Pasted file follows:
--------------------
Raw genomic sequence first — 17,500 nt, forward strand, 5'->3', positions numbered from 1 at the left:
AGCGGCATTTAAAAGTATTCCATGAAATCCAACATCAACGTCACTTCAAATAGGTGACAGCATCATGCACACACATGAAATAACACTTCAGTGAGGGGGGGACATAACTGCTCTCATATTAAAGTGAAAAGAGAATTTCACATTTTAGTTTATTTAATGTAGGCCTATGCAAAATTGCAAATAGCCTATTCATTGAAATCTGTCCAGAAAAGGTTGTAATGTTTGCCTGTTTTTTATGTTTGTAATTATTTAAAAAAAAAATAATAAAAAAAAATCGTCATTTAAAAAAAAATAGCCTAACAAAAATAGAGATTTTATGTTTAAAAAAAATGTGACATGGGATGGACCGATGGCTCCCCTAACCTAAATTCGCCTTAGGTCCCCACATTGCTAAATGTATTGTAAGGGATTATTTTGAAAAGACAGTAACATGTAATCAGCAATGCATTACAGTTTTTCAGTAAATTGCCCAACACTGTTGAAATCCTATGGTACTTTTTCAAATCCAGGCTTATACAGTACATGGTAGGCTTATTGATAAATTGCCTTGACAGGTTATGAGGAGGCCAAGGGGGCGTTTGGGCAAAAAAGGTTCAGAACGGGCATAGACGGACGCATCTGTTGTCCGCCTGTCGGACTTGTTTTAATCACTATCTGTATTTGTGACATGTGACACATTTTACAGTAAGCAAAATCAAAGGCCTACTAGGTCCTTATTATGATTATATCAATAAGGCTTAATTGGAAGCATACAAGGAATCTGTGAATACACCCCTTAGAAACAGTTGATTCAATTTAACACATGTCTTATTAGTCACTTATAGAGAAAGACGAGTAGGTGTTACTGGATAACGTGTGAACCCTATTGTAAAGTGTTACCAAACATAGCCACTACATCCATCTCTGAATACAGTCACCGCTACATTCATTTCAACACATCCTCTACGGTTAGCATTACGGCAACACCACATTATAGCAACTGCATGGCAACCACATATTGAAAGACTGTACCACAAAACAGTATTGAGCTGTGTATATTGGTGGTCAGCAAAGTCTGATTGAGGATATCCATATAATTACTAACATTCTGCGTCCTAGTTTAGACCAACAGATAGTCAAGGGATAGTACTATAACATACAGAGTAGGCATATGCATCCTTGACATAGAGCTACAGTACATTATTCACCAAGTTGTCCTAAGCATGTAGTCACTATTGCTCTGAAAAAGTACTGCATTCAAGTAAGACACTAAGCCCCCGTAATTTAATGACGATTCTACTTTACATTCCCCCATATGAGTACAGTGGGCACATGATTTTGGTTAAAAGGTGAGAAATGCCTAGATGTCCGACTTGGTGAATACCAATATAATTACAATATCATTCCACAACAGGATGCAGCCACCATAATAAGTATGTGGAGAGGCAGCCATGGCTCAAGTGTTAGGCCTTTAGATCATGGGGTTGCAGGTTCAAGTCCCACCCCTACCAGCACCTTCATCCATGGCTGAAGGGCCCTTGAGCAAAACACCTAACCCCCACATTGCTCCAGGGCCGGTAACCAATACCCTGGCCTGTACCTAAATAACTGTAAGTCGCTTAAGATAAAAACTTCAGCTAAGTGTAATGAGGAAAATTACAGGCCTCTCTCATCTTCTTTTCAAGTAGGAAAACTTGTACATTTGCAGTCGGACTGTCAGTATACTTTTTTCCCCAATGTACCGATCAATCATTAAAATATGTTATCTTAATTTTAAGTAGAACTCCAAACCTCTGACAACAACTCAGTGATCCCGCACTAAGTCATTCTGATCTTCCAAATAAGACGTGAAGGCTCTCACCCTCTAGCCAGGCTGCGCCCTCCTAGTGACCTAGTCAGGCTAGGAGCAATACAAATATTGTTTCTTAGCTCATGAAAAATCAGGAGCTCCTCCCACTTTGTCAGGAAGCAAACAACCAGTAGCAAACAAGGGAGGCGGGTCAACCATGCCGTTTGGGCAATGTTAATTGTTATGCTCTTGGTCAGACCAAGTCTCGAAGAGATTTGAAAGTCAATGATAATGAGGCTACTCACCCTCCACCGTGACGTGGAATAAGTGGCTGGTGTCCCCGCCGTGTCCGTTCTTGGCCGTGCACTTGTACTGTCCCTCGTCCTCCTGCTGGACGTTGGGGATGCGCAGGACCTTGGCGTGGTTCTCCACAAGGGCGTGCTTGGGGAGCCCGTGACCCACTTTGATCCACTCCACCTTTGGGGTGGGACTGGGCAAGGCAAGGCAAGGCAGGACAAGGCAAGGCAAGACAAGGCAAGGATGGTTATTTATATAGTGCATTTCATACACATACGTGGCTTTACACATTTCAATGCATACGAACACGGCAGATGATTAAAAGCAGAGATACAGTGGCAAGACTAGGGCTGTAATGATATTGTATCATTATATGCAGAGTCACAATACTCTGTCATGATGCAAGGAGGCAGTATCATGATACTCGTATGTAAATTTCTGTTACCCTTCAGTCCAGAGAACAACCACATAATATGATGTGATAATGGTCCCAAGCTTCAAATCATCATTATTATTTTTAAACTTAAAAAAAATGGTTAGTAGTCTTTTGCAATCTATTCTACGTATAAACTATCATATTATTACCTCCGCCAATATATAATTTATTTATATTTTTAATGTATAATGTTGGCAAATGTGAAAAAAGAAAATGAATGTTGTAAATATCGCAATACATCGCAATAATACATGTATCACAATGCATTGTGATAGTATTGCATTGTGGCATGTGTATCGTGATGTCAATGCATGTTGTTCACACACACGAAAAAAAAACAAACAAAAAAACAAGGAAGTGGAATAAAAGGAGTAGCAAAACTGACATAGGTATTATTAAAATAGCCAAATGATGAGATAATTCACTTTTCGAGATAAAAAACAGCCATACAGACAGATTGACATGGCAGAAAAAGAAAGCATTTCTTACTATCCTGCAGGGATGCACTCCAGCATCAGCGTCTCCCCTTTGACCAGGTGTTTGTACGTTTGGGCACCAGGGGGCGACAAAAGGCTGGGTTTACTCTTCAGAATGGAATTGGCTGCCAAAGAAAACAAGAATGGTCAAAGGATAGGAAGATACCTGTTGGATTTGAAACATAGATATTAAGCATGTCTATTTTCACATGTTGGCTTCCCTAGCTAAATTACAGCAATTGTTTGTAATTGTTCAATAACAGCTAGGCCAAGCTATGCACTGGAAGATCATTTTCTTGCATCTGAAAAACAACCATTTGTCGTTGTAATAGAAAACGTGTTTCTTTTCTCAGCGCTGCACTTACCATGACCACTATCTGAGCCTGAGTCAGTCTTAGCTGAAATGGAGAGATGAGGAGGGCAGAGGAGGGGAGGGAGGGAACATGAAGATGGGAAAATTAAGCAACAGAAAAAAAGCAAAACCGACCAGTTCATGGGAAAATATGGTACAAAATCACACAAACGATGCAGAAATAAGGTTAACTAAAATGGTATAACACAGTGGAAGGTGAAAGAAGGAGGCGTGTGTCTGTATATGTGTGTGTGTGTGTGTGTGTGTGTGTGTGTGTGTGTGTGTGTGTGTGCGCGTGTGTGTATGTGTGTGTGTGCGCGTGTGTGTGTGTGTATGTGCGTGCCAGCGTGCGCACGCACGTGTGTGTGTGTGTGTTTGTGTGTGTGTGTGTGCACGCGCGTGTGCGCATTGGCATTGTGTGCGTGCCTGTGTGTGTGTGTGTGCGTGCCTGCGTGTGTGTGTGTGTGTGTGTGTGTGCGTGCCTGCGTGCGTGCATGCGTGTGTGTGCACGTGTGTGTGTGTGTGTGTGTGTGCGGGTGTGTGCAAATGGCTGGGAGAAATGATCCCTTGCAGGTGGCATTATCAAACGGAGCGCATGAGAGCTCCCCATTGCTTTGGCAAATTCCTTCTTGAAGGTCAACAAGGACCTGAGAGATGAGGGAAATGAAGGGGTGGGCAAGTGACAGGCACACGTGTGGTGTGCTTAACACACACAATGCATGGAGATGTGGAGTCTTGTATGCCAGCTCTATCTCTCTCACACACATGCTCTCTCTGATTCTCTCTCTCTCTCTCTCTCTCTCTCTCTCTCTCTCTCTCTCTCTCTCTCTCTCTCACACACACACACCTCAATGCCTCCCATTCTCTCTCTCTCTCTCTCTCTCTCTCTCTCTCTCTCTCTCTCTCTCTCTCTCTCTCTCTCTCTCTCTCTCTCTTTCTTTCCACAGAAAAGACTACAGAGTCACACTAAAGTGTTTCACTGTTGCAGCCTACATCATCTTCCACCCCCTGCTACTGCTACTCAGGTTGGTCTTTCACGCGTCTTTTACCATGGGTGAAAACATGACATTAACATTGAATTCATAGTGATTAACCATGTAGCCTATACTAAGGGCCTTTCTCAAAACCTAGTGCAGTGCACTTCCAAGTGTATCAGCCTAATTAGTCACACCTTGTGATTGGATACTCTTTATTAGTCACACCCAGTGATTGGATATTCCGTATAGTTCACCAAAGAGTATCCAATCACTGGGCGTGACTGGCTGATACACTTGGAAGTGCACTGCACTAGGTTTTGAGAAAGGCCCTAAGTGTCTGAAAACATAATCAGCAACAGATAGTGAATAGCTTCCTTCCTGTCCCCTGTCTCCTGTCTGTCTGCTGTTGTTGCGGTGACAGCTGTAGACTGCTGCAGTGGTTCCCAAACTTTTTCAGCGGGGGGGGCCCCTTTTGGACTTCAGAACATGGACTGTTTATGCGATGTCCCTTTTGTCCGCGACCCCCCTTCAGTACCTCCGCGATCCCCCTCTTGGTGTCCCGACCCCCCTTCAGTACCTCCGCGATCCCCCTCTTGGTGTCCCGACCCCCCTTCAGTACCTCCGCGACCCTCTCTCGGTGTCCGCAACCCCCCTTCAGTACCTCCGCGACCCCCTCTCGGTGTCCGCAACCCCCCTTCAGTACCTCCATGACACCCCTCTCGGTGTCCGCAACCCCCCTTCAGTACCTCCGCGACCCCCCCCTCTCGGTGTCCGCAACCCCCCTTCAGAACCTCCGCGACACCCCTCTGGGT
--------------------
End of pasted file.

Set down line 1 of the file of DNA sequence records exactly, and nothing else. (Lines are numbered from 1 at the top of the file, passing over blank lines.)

Raw genomic sequence first — 17,500 nt, forward strand, 5'->3', positions numbered from 1 at the left: